Climate change is moving too fast for these trees to keep up One in five Sierra Nevada conifers are no longer compatible with the environmental conditions around them, raising questions about how to manage the land. Researchers say it may get worse.

Climate is changing too quickly for the Sierra Nevada's 'zombie forests'

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JUANA SUMMERS, HOST:

Climate change is happening too quickly for some of the trees in California's Sierra Nevada mountains. New research shows that 1 in 5 conifers likely won't survive the climate conditions that they now live in. NPR's Joe Hernandez reports on the fate of these so-called zombie forests.

JOE HERNANDEZ, BYLINE: Even if you've never been to the Sierra Nevadas, you can probably picture the striking terrain.

AVERY HILL: Ponderosa pines, Jeffrey Pines, there are some Douglas firs in there as well - and these typically large, tall trees dominate these forests in the landscape.

HERNANDEZ: That's Avery Hill, who studied these trees as a graduate student at Stanford University. Hill and other researchers compared vegetation data from the 1930s to the present, and they found that 20% of the conifers in the California Sierra Nevadas are now a mismatch for the climate they live in. That means it's only a matter of time before these trees die out and get replaced with other types of plants.

HILL: They're kind of, you know, cheating death in a way. We think of them as the standing dead.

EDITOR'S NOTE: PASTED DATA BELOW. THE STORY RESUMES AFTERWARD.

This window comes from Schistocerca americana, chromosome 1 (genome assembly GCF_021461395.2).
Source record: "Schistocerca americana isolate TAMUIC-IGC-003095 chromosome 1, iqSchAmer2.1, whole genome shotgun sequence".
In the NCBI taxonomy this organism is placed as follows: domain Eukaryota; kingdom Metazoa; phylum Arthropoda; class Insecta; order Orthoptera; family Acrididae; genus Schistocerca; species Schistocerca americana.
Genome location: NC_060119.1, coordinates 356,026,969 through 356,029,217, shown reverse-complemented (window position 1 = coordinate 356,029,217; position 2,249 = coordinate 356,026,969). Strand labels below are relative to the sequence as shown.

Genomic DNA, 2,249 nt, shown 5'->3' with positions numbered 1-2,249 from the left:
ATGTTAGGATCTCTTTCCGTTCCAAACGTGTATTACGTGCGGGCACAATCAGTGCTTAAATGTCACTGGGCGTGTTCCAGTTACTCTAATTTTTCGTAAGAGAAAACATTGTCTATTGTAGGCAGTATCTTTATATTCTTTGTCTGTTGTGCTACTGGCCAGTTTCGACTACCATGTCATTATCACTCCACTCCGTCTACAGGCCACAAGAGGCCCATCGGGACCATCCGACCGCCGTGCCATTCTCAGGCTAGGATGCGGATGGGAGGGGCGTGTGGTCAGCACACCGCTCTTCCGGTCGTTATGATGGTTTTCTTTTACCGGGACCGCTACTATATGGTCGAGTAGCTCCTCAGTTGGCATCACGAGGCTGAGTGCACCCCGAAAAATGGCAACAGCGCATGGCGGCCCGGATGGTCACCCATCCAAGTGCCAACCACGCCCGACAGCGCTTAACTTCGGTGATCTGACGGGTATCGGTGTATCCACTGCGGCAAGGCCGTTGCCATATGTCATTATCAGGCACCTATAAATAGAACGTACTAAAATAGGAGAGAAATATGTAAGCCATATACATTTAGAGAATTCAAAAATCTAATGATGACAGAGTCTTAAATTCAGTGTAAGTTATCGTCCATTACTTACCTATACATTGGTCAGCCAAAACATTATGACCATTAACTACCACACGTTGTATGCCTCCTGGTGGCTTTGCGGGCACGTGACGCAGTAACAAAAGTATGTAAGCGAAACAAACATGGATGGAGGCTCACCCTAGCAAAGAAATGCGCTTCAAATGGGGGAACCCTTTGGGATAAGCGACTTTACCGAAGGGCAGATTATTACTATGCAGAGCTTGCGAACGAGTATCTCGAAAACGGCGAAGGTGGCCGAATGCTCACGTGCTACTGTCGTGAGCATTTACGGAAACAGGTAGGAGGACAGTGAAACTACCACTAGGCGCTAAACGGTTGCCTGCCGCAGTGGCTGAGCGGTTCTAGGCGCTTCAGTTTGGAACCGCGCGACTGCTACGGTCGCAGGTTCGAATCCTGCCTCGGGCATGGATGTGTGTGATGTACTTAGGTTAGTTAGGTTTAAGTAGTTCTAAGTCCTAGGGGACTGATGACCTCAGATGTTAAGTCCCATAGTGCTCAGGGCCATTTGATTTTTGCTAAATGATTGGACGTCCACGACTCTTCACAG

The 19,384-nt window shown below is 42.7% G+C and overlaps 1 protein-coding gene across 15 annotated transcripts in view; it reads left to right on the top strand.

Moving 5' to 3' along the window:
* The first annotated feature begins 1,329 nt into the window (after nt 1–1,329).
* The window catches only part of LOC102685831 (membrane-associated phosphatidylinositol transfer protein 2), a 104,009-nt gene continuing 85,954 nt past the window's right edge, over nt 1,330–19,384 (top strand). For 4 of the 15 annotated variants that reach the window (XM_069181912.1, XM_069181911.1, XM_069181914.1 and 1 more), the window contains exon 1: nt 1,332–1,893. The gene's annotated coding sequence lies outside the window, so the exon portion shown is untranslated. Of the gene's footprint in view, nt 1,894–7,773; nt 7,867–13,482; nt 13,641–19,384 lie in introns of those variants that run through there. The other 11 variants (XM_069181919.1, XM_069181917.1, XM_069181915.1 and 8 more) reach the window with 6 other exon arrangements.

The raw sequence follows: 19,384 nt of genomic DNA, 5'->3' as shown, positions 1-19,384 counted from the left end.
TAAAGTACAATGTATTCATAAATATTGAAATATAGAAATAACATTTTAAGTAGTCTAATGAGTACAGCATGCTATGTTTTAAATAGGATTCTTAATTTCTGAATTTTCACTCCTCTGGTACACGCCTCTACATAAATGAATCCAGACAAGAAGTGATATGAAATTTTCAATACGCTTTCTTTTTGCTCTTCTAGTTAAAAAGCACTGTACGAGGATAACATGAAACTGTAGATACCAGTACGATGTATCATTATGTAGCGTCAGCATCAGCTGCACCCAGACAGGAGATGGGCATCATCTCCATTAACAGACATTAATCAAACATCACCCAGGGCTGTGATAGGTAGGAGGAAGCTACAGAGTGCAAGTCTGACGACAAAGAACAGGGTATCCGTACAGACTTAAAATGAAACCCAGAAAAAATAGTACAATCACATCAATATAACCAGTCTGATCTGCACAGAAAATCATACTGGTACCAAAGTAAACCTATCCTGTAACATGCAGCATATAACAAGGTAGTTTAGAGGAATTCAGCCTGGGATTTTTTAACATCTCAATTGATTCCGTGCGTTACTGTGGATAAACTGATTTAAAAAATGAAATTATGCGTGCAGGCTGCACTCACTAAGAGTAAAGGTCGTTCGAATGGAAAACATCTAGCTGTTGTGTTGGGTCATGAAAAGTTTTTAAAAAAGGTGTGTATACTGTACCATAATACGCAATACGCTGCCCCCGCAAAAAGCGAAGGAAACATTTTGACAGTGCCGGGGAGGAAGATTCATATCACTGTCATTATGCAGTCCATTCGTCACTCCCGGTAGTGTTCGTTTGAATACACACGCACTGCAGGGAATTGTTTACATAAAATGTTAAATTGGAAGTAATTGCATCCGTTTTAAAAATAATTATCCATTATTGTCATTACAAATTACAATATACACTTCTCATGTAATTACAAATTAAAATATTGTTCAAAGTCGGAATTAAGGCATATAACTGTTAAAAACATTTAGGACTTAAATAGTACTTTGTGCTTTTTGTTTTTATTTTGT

HERNANDEZ: That's why Hill and others have started calling these areas zombie forests. And the reason these conifers are in such danger is because the climate has changed a lot. Temperatures are warming, and there's less rainfall in these areas, which are also seeing an increase in wildfires and human activities like logging.

HILL: So altogether, these drivers are shaping kind of the forest of the future.

HERNANDEZ: The researchers made maps showing exactly where these Sierra Nevada zombie forests are, and Hill hopes that'll help put climate change into perspective for viewers.

HILL: It's not backwards-looking like I think a lot of the kind of ecosystem change conversations are. It's forward-looking and saying, OK, well, now what (laughter)?

HERNANDEZ: Having the knowledge of what climate change will do ahead of time gives people a choice, Hill says - try to resist or contain these changes or accept that they're going to happen.

Joe Hernandez, NPR News.

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